Every State that’s ruled by certain Class needs to restrict rights to establish itself and maintain its status-quo in periods of stress and threat. Take the Sedition Act and Repression of Loyalists in the United States or restrictions on press freedoms during the American Slavery war. Liberal Capitalism dominance is certainly paved with blood. Without the Spring of Nations or the French revolution it certainly would not have taken hold as the Monarchies of old would never let their power be challenged, yet this socio-political aspect isn’t taught in Western Schools, and for good reason by the Status-Quo.

Capitalists won’t let Socialists develop a peaceful and gentle Socialism. When Allende tried to in Chile the democratic government was overthrown in a U.S. backed military Coup. They are forced to adapt ‘authoritarian’ measures to stay alive. This all being said, the extent of ‘authoritarianism’ is often greatly exaggerated by western propaganda. When America does it, it’s a prison. When the Soviets do it, it is a Gulag. Despite the fact Prison Populations in USA is higher in comparison to both USSR and CHINA. And the fact the Slavery in the USA still exists under different definitions and Law like the 13th Amendment stating:

“Neither slavery nor involuntary servitude, except as a punishment for crime whereof the party shall have been duly convicted, shall exist within the United States, or any place subject to their jurisdiction.”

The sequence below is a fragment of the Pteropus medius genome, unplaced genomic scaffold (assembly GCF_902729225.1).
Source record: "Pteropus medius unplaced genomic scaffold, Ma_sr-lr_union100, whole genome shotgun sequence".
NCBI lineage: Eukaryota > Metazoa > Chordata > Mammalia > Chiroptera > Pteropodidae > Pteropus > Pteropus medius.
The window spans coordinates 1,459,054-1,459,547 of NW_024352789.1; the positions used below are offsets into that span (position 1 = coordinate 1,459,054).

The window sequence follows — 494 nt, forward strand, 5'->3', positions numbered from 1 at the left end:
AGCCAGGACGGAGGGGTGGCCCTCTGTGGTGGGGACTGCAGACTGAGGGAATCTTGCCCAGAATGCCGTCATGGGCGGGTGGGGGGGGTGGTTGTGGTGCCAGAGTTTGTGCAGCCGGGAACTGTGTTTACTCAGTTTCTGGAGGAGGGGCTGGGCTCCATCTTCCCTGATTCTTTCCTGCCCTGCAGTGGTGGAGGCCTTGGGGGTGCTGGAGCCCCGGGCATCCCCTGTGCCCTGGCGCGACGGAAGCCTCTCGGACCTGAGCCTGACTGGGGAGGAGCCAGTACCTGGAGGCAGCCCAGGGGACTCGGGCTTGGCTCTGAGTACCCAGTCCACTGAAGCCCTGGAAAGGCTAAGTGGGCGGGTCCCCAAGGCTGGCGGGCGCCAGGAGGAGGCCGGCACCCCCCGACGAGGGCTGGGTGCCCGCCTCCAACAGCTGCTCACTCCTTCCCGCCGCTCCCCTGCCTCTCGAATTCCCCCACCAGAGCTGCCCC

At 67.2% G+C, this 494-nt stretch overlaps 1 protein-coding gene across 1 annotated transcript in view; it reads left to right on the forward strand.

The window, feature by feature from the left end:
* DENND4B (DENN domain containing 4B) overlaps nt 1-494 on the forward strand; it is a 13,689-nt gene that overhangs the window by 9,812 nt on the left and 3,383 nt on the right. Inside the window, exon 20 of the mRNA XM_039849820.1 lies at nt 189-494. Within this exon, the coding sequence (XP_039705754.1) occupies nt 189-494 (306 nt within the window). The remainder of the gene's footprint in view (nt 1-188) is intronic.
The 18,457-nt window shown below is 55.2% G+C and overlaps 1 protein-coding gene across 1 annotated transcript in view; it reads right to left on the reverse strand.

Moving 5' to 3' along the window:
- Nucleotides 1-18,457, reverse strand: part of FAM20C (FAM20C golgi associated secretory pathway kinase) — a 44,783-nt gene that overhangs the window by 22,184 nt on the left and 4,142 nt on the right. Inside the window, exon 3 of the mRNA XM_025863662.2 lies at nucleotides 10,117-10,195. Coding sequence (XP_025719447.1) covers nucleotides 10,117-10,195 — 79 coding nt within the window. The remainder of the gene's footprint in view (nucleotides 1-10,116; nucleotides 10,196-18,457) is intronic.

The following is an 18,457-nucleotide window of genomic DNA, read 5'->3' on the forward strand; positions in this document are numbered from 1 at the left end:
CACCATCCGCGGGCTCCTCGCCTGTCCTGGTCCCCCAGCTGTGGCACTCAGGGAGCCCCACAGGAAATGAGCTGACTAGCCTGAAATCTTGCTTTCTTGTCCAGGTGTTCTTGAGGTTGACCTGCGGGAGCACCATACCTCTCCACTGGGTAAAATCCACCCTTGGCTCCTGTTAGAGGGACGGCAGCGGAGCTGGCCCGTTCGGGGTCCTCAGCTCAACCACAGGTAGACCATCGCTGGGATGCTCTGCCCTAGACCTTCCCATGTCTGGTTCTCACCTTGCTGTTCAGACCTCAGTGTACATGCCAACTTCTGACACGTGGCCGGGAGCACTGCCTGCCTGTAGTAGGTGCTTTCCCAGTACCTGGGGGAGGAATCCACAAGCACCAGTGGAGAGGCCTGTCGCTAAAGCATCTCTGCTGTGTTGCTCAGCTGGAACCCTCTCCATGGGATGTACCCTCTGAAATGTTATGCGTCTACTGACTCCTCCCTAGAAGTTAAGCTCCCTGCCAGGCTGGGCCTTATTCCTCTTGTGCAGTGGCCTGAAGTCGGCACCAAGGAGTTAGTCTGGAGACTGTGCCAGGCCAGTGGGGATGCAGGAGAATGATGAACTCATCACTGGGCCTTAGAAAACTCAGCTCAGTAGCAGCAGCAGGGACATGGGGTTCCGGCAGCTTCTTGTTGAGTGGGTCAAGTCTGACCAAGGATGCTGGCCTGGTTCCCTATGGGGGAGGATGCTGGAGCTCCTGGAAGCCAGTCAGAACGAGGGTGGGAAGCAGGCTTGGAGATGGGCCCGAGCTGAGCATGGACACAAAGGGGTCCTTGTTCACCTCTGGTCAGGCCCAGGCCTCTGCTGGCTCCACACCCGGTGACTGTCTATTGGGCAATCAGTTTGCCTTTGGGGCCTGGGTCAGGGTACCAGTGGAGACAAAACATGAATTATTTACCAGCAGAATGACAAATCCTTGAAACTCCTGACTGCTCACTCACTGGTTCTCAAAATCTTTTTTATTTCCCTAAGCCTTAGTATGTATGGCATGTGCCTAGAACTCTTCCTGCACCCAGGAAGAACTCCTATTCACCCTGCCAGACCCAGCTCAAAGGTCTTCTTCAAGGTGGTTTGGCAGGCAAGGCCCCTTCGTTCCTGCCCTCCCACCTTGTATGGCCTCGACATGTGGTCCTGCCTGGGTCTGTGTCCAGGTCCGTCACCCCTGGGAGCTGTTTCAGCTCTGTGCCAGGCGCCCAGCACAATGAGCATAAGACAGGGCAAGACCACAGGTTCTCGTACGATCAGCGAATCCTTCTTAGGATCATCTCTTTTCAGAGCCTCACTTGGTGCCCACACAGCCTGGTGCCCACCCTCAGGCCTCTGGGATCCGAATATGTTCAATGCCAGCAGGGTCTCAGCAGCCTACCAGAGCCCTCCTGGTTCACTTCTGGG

The idea that Communism is inherently authoritarian is misleading, just the so-called ‘Democracy’ of America is, because it only developed these things after capitalism tried to crush it. In 1918-20, fourteen capitalist nations invaded Soviet Russia to overthrow the communists with the years of the civil war intensifying the Bolshevik’s siege mentality. The same pattern of imperialist, capitalist countries invading to protect capital can be seen in other countries that try to move beyond capitalism. The Spartacist Uprising in Germany was suppressed by the Social Democrats with fascist paramilitary forces in 1919, Catalonia was crushed by fascists in the Spanish Civil War in 1939, Cuba in 1961 suffered from an invasion and afterwards decades of terrorism from the U.S., Chile in 1973, Nicaragua in 1986, the Vietnam and Korean Wars, and so much more. As we can see, capitalism will stop at nothing, even going as far as supporting fascism, if it means stopping communism from threatening the flow of capital. The reality is that revolutionary countries are not going to be allowed to develop a socialism that is unhindered. Instead, what we see is a sort of “siege socialism,” similarly with the Paris Commune, which the idea of Dictatorship of the Proletariat comes from with the authoritarian measures being adopted just to fight back the onslaught of the West. In the whole context, we see that the “totalitarianism” of communism is not a natural development, but an unnatural one caused by the constant barrage of capitalist terrorism.